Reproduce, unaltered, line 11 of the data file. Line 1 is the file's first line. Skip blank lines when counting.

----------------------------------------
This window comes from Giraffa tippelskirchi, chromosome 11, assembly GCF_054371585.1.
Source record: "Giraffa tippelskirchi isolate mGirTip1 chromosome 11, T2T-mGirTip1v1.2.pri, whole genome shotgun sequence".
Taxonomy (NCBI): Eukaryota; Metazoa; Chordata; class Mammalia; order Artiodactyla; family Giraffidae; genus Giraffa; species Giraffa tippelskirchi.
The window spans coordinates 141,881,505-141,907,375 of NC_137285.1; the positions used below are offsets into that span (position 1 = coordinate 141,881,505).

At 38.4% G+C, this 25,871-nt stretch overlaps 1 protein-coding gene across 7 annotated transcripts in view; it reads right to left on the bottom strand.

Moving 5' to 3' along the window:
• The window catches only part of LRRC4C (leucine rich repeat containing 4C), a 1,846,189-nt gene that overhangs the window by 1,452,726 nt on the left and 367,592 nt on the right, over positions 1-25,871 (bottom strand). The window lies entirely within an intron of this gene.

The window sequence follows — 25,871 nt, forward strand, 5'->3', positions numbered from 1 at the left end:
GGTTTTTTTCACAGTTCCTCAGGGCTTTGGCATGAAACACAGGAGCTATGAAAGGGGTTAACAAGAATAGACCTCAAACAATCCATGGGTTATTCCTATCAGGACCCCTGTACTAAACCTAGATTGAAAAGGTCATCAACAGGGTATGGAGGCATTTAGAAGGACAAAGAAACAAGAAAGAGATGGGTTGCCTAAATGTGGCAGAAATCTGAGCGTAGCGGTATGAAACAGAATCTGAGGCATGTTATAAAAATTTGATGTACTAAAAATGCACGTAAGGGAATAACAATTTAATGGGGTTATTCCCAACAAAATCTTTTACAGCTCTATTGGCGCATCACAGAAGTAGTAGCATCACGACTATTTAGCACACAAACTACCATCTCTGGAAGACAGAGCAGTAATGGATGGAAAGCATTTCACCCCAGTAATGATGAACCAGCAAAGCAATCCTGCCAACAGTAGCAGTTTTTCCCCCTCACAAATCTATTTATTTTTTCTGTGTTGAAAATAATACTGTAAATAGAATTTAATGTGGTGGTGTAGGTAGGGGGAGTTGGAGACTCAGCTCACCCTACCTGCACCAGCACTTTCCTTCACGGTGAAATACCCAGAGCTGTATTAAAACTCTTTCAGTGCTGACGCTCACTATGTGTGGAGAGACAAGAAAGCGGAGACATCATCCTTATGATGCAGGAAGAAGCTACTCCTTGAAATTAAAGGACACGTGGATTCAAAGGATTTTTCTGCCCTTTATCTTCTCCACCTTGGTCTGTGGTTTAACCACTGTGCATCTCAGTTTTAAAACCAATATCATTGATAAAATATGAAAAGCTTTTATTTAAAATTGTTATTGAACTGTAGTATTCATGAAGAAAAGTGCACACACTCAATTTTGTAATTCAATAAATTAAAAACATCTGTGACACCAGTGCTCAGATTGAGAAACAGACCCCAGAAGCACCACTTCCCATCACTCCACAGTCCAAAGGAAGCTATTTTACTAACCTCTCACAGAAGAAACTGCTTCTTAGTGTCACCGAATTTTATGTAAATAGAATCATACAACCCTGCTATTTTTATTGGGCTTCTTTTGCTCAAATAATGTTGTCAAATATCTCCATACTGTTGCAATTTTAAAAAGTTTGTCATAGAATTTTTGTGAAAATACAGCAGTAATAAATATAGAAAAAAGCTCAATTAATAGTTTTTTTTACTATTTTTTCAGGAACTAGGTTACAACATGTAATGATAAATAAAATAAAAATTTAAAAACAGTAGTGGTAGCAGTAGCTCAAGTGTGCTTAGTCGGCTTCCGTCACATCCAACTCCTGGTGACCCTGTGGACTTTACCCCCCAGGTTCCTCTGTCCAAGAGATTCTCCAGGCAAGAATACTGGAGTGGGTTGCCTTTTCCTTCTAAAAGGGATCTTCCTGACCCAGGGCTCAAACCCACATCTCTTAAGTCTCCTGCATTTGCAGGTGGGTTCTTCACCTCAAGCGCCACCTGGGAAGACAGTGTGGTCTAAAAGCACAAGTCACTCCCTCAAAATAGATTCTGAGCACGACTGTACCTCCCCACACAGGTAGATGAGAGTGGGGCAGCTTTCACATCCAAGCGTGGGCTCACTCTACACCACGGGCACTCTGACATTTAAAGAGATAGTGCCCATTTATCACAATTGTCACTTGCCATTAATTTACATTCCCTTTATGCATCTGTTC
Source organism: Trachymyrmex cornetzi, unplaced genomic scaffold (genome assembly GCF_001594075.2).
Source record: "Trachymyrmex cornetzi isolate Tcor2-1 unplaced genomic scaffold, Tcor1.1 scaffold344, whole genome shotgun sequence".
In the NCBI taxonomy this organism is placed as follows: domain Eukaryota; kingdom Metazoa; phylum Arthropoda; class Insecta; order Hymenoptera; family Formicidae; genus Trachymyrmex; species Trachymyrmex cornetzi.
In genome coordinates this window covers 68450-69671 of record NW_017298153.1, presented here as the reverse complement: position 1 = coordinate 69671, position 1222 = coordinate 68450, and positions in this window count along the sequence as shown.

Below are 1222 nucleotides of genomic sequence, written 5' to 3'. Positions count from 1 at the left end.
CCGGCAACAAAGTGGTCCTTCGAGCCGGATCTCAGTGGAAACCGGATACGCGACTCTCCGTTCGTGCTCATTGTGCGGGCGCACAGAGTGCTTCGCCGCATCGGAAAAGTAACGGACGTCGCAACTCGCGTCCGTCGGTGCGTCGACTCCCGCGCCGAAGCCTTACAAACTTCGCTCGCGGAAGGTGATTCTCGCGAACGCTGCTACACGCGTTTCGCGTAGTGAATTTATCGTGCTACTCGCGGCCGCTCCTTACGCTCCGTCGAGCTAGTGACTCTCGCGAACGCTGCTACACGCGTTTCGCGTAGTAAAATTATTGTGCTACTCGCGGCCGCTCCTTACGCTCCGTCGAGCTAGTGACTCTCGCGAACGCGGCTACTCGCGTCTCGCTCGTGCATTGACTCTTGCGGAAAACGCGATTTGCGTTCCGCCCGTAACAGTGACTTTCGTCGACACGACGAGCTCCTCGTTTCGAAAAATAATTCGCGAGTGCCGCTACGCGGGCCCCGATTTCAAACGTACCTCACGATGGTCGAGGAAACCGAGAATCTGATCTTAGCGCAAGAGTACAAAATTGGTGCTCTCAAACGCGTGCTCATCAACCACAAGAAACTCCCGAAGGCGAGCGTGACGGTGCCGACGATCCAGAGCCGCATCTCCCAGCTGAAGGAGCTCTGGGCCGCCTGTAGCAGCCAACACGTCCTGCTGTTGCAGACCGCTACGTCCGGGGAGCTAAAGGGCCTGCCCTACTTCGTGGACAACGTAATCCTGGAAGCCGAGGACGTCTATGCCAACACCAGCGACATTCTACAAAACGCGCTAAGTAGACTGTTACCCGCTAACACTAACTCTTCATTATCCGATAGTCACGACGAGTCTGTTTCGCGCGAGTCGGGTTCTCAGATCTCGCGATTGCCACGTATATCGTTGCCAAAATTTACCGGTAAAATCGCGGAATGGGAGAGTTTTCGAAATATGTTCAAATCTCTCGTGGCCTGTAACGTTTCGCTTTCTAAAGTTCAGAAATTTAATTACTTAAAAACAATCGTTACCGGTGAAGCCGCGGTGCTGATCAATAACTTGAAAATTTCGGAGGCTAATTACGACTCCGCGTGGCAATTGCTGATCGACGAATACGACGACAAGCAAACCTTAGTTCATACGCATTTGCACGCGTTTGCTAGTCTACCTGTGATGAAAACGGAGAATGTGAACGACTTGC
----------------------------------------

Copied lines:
Source record: "Trachymyrmex cornetzi isolate Tcor2-1 unplaced genomic scaffold, Tcor1.1 scaffold344, whole genome shotgun sequence".